McDonald’s China: “Chickileaks” & The Truth About McChicken

McDonald's China's "Wei Ji Jie Mi" minisite promotes its use of naturally grown chicken.

McDonald’s has around 1,300 restaurants in China where it goes by the Chinese name of 麦当劳 (Màidāngláo). While it is just as popular in the Mainland as it is in the Western world, its important to understand that outside the major cities, dining at McDonald’s is really expensive in comparison to most local restaurants – quite the contrary to countries like the UK or USA.

KFC's Colonel Sanders throws a chicken at Ronald McDonald.

It’s also worth noting that McDonald’s lags behind its largest rival, KFC, partly owing to Chinese diners being more familiar with chicken than beef hamburger products. While McDonald’s upping its game by offering a variety of chicken options that can only be bought in China, there are still substantially more KFC restaurants in China than there are McDonald’s restaurants.

So to that end, McDonald’s is now trying a new tactic to persuade chicken loving Chinese consumers that its chicks are best.

At the forefront is a “controversial” TV ad that launched last week to highlight how its chickens are 100% natural:

On Youtube:

On Tudou:

The television commercial has been surrounded by controversy as Chinese netizens have been commenting on the fact that McDonald’s kills those cute little chicks and turns them into burgers.

McDonald's China's "Wei Ji Jie Mi" minisite home page features 6 videos.

Alongside the TV commercial, McDonald’s has created a mini-site dedicated to promoting how well the organisation treats its chickens at, hosted with popular Chinese online video-sharing website Tudou. The name of the site, “Wéi jī jiěmì” (唯鸡解密), is a play on words of the Chinese name for “Wikileaks”, so in English it probably can be referred to as “Chickileaks“.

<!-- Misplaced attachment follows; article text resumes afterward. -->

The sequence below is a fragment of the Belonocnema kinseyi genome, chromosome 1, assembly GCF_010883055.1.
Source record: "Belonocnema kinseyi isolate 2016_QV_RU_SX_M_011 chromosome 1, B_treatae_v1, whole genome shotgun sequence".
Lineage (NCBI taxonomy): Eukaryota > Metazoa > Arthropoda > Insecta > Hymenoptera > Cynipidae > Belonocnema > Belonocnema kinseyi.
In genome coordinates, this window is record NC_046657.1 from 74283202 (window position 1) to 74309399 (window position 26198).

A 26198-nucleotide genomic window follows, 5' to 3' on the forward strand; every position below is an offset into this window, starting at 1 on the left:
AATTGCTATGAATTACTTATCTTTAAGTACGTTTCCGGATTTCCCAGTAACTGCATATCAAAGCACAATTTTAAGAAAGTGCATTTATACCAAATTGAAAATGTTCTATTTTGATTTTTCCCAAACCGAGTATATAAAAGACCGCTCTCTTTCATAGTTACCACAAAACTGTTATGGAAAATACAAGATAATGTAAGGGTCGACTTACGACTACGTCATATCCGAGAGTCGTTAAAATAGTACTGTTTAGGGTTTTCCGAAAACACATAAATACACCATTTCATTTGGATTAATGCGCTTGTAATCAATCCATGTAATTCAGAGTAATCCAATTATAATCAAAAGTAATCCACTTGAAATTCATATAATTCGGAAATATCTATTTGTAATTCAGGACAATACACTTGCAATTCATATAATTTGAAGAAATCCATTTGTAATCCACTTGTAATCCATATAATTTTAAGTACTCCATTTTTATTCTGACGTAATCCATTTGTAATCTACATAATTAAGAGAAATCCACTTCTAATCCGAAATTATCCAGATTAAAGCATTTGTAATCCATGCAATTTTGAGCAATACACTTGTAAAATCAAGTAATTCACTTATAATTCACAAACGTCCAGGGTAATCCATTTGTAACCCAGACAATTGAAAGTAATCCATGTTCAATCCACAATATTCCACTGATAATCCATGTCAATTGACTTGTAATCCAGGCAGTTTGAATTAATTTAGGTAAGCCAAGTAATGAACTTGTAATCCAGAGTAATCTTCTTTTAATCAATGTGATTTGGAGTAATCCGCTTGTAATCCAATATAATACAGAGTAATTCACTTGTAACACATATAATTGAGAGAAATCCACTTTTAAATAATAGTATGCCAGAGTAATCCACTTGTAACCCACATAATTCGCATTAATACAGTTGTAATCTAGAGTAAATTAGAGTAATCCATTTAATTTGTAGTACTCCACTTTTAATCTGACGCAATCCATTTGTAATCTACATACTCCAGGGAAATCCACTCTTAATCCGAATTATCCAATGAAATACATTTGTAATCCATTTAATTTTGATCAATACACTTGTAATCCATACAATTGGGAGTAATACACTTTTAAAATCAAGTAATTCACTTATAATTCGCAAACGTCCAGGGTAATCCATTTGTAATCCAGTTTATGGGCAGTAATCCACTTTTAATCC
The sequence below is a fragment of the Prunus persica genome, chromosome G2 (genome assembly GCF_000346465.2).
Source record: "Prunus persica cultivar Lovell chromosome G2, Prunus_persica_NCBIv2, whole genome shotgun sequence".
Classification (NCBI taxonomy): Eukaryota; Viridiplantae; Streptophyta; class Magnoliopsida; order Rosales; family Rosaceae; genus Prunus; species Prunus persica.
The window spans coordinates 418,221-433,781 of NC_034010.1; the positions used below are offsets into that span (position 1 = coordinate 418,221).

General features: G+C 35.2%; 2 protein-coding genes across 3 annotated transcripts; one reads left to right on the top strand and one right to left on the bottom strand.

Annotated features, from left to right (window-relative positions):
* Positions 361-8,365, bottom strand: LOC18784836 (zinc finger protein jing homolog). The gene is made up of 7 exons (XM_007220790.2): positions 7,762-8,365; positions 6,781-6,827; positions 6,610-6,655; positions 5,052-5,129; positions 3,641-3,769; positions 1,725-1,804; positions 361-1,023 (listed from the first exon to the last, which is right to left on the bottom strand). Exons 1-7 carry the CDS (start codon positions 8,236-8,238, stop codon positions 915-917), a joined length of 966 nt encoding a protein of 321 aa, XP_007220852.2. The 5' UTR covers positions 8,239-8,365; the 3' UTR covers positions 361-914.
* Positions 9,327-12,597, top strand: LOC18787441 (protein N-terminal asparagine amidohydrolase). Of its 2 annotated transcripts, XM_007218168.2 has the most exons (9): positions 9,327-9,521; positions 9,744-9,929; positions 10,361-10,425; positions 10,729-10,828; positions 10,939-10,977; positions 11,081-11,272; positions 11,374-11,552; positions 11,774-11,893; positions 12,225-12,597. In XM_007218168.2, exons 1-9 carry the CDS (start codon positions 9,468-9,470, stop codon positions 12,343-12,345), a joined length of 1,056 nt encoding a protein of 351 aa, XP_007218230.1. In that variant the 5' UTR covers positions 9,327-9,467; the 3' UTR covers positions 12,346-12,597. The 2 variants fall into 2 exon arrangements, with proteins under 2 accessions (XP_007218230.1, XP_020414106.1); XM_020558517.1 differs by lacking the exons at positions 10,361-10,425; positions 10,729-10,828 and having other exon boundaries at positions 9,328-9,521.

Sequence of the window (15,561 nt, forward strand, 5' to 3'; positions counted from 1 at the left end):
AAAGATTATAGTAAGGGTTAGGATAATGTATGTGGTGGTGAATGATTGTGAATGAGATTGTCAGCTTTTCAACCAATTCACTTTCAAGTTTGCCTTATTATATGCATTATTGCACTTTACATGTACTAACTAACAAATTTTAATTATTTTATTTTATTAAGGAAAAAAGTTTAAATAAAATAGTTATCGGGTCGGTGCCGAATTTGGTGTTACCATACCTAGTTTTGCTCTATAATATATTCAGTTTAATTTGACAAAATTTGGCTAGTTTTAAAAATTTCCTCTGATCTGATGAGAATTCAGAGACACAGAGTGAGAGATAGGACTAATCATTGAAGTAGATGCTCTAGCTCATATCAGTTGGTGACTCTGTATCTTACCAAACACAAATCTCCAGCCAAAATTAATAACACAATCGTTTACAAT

Upon entering, the main page hosts six online videos that show how the chicks have good, healthy, natural lives (before they are slaughtered into chicken burgers — which is not shown). Interestingly, despite the minisite being hosted on Tudou, that hasn’t stopped three of the six videos from appearing on rival video-sharing website Youku:

The above video is the first in the series of six, and while there are no readily accessible statistics for how many times it has been viewed on the Tudou-hosted promotional minisite, this copy has accumulated ~480k views on Youku since it was uploaded 6 days ago. On Youku, the second video generated only 288k views after 5 days whereas the third video has accumulated over 510k views so far after 4 days.

Despite reasonably high view counts, all three videos are dogged by low engagement with viewers, mustering very few comments or upvotes/downvotes. In fact, as of this time, two of the three videos available on Youku have more downvotes than upvotes.

McDonald's China's "Wei Ji Jie Mi" minisite features a page promoting a chicken sandwich combo.

Central to the promotion is the opportunity for Chinese netizens to win a one of 50,000 free McDonald’s chicken sandwich combo meals being given away simply by sharing a link to the minisite and videos on popular Chinese microblogging service Sina Weibo and popular Chinese social networks RenRen (formerly known as Xiaonei) and Kaixin001. Finally, the chicken sandwich combo meal itself is promoted with a 16.5 RMB (2.50 USD) promotional lunchtime price, roughly 20% cheaper than the next cheapest “extra value meal” on McDonald’s regular menu.

Whether these efforts will persuade the Chinese to switch from KFC remains to be seen.

Agency credit to: TBWA Shanghai (TVC) / DDB Shanghai (Minisite)

Just for fun…

If you want to see a little more about the battle between McDonald’s and KFC in China, check out this video created by Crystal CG:

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